Kore Flatmo

INKED: Can you describe the first time you stepped into a tattoo shop?

KORE FLATMO: I was about 15. I went with an older friend of mine to a place in La Puente called Fat George’s. It’s really famous in southern California, where I grew up. It was kind of tough and a little scary. I feel lucky that it was my first place because it’s such an important part of southern California tattooing.
When did you get your first tattoo?

It was three or four years later, when I was 19. I had just moved out to Hollywood. My first tattoo was done in an apartment on the floor in a really run-down place on Cherokee. My friend was a little too ambitious and chose a design from the great fantasy artist from the ’70s and ’80s, [Patrick] Woodroffe. He had a book called Mythopoeikon. It was this lizard wrapped around a planet. It was airbrushed and multimedia—really beautiful. You should see what I got on my back. [Laughs.] He carved me up and it took, like, a month to heal. But he was a good friend of mine and tattoos are about more than just how they look. The meaning of the tattoo is important.

When did you decide to get work done at a real shop?

About two weeks later, I walked into some tourist trap on the boulevard and picked something off the wall, just like everyone does, I think. It was a design by comic book artist Bernie Wrightson. It’s this beautiful Master of Macabre cover of one of his comic books. I asked the tattoo artist where I should put it, and he said I should put it on my sternum—right in the middle of my chest. That killed me. It was the most painful experience I have ever had. Occasionally I’ll see that and it reminds me of how little we knew back then, as a group.

Do you ever think about covering them?

One is partially covered because new work went around it, but I didn’t want to forget where I started. In the course of my time, so many changes have happened and it’s easy to forget those early days, so I keep them.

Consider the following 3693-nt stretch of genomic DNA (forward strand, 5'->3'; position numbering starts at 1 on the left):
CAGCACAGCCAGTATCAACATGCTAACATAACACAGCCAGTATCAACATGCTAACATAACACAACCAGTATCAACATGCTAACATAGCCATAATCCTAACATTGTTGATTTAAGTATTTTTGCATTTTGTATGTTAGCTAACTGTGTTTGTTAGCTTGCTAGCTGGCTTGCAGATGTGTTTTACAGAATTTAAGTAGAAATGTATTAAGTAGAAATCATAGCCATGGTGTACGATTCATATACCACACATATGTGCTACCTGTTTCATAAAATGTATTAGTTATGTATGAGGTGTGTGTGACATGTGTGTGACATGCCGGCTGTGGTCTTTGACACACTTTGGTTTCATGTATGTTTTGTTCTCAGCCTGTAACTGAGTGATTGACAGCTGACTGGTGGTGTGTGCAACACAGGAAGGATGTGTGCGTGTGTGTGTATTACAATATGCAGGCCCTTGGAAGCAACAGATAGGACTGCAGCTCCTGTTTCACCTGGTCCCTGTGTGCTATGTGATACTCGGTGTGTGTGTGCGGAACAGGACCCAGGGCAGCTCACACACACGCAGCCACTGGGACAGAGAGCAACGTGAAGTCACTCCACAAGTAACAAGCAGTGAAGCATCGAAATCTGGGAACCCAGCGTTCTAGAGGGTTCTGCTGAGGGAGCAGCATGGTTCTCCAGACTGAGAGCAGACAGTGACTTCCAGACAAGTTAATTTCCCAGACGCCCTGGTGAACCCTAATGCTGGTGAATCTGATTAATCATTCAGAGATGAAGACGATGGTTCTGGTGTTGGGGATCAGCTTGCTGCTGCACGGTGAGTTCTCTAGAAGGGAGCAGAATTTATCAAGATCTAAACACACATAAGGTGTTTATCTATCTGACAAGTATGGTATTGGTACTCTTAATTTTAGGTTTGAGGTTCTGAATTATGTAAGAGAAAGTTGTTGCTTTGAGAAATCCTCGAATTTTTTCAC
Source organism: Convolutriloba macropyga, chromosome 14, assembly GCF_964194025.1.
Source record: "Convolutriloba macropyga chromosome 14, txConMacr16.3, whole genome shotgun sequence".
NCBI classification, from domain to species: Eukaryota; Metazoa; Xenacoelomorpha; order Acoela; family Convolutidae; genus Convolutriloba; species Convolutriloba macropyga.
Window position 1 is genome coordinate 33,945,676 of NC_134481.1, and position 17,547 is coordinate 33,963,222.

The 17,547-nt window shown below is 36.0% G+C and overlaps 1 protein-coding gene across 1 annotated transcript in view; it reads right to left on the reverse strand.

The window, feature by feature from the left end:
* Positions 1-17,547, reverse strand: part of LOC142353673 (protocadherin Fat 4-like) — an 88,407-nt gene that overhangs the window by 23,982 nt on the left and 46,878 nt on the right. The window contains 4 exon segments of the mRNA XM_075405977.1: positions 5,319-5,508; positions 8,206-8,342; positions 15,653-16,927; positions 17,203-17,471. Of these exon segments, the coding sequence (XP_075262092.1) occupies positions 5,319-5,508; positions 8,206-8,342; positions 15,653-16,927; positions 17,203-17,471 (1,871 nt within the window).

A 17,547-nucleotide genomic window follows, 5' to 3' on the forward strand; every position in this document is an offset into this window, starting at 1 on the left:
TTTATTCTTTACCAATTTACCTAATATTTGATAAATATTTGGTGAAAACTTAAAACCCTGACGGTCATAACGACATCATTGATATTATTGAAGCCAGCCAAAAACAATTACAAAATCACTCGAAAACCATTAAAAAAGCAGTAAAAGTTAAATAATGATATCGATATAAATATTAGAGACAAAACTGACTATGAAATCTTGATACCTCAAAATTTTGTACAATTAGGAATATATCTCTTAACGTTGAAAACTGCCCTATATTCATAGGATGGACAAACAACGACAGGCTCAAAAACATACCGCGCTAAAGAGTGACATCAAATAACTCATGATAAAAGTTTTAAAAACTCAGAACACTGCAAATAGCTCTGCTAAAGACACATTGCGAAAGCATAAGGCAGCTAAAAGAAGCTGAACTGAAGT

It sounds like you got off to a bad start, so why did that draw you into tattooing?

The experience is what matters. I started getting involved in tattooing in 1989 or 1990. If your friends got into tattooing six months before you, you ended up being the guinea pig. I remember a friend of mine saying, “Hey, let me put this on you.” Up until then I had hardly any interest in tattooing at all. It was actually getting the first couple that really got me interested.

How did you end up tattooing professionally?

I started at a dive on Hollywood Boulevard. It was one of the many tourist traps. They had airbrushers up front and tattooers in the back. My job was selling jewelry and T-shirts to tourists, but I also did these paint-on tattoos. Then a person approached me and asked me if I wanted to apprentice. We quickly moved down to Sunset Boulevard. It took about six months to build this shop called Purple Panther. It was a rough place with a lot of problems early on. The shop is still there and it’s under different management. I hope mentioning it doesn’t besmirch its name. That was 19 years ago.
Was it tough starting out in that kind of environment?